Now that we have the official March Madness bracket for 2023, let’s get straight to how tournament teams have fared according to the “Kill Shot” metric this season. One quick note: In the past, I have shared graphs that show each team’s average 10-0 runs per game, which is pretty useful but does not account for strength of opposition. There could be two teams who both average 0.8 scoring runs per game, but one plays in the Big 12 and the other plays in the… well pretty much any other conference. To improve on this, I have developed a statistical model that adjusts for opponent quality and calculates each team’s “expected scoring runs per game” against an average D1 opponent.
Without further ado, here is the landscape of all tourney teams in 2023 in terms of scoring runs per game and scoring runs conceded per game, adjusted for opponent quality (click on the image for a high resolution view):
As shown on the graph, I like to put teams in four categories: “Strong” teams, “Streaky” teams, “Least Streaky” teams, and “Suspect” teams.
It’s no surprise that the teams with the biggest difference between Kill Shots for and against are also some of the biggest analytical darlings in the country. 6 of the 8 teams in the “Strong” category are in the top 7 teams in the country at EvanMiya.com, with only Purdue missing. Houston has been rock solid in this metric all season, though their 10-0 runs per game has slipped over the last several weeks.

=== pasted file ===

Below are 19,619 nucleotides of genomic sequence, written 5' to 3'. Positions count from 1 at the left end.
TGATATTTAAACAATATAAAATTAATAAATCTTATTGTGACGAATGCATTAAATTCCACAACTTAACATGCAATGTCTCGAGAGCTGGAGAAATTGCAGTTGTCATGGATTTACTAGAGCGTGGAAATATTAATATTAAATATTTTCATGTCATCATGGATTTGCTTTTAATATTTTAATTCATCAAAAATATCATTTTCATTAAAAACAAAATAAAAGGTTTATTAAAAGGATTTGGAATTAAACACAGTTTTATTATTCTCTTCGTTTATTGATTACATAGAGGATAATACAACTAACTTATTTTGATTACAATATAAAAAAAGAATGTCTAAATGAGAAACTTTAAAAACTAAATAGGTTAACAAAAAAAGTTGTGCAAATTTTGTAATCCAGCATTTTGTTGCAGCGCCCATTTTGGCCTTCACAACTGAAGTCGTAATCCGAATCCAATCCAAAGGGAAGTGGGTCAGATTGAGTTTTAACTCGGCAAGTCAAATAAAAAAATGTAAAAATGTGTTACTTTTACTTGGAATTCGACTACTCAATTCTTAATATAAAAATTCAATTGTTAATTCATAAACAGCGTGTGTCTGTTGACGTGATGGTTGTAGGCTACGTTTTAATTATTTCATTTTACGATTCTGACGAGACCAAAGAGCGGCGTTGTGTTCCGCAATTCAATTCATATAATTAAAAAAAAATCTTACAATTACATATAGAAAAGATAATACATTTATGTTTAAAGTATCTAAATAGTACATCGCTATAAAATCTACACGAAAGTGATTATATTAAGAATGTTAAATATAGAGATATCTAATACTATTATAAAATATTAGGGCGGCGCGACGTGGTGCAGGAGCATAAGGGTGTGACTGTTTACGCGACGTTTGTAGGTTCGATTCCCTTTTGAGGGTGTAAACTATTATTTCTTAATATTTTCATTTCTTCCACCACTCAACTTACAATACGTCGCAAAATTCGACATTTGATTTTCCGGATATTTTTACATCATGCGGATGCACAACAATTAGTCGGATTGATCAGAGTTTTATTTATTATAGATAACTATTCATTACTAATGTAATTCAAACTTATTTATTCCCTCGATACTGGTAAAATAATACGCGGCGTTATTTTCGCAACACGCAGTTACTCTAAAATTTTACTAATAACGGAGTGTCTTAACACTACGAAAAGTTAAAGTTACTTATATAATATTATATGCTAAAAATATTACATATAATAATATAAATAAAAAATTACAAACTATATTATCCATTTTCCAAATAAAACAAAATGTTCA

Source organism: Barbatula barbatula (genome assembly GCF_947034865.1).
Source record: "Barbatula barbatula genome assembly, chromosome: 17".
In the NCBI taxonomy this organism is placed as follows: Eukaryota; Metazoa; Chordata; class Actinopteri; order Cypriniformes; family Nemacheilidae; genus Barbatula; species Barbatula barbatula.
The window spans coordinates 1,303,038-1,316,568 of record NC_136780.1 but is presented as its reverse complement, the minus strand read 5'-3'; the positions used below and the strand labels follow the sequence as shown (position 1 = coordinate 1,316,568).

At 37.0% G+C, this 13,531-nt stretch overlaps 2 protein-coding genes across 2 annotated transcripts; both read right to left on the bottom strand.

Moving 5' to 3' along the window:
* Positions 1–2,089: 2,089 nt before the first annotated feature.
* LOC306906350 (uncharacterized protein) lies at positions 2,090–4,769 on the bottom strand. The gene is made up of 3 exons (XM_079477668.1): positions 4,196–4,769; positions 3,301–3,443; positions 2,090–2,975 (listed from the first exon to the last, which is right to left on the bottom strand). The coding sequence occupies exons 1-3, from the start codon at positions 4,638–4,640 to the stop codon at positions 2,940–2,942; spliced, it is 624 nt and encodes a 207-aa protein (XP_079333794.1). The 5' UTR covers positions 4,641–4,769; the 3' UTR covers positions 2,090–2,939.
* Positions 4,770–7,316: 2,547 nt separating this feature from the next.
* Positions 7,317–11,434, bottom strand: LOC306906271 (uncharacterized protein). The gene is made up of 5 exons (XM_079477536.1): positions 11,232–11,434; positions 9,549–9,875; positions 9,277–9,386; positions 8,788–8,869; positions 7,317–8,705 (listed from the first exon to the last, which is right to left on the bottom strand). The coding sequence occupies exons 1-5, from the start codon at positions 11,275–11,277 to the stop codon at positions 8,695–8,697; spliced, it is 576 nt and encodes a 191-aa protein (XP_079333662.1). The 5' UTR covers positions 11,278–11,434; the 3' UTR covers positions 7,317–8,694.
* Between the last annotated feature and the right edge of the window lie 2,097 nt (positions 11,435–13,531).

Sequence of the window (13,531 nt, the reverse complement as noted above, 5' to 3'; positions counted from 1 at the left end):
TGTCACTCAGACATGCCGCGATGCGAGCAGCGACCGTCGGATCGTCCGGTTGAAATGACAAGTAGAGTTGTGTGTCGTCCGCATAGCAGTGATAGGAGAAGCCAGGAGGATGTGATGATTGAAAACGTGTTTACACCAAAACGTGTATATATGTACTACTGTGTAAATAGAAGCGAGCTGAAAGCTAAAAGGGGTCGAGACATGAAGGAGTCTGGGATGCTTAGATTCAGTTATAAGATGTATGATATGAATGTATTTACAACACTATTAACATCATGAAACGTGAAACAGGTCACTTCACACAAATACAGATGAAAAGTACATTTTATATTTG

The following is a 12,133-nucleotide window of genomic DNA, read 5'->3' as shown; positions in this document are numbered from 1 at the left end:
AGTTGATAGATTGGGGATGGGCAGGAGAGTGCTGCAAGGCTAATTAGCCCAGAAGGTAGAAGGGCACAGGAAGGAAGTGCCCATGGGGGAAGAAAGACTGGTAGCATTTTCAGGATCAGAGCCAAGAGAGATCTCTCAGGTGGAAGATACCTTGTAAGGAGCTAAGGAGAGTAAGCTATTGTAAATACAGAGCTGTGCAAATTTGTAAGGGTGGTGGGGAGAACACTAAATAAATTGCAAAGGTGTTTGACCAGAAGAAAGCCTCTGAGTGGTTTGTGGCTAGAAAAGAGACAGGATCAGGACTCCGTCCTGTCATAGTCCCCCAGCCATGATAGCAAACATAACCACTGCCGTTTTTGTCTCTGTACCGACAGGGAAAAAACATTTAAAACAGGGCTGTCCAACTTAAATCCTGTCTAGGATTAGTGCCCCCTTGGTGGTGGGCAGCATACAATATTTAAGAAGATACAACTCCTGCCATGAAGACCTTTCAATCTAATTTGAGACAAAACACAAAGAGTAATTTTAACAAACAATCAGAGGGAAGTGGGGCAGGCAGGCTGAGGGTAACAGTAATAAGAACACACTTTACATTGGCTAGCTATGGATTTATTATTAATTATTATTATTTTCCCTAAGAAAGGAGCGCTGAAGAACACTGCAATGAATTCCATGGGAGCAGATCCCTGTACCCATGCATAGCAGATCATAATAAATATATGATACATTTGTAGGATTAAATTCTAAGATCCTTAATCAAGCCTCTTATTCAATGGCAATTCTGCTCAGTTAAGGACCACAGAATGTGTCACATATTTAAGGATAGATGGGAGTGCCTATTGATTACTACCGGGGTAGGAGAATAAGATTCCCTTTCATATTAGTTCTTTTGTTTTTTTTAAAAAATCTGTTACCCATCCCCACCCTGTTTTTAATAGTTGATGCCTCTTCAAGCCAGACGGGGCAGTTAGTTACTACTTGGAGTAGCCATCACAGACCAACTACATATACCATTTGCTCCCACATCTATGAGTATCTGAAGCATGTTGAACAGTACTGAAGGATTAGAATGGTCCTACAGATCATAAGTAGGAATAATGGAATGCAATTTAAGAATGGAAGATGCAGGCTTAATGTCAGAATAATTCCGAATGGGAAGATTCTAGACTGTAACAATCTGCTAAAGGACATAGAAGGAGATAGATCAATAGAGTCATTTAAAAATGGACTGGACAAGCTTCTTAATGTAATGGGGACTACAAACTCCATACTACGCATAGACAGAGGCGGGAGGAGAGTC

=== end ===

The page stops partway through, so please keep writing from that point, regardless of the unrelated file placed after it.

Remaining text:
The big standout team though is Oral Roberts. The Golden Eagles have a comfortable lead in Kill Shots per game this season, having totaled 34 10-0 runs in just 30 games against D1 competition. Even after adjusting for opponent strength, they still are expected to have more of these scoring runs per game than any other team in the country. This could be a scary reality for Duke, their first round opponent on Thursday, since you can never count Paul Mills and his team out until the game clock hits 0:00. ORU should be expecting at least one Kill Shot in that game, so be on the lookout for the run when it comes.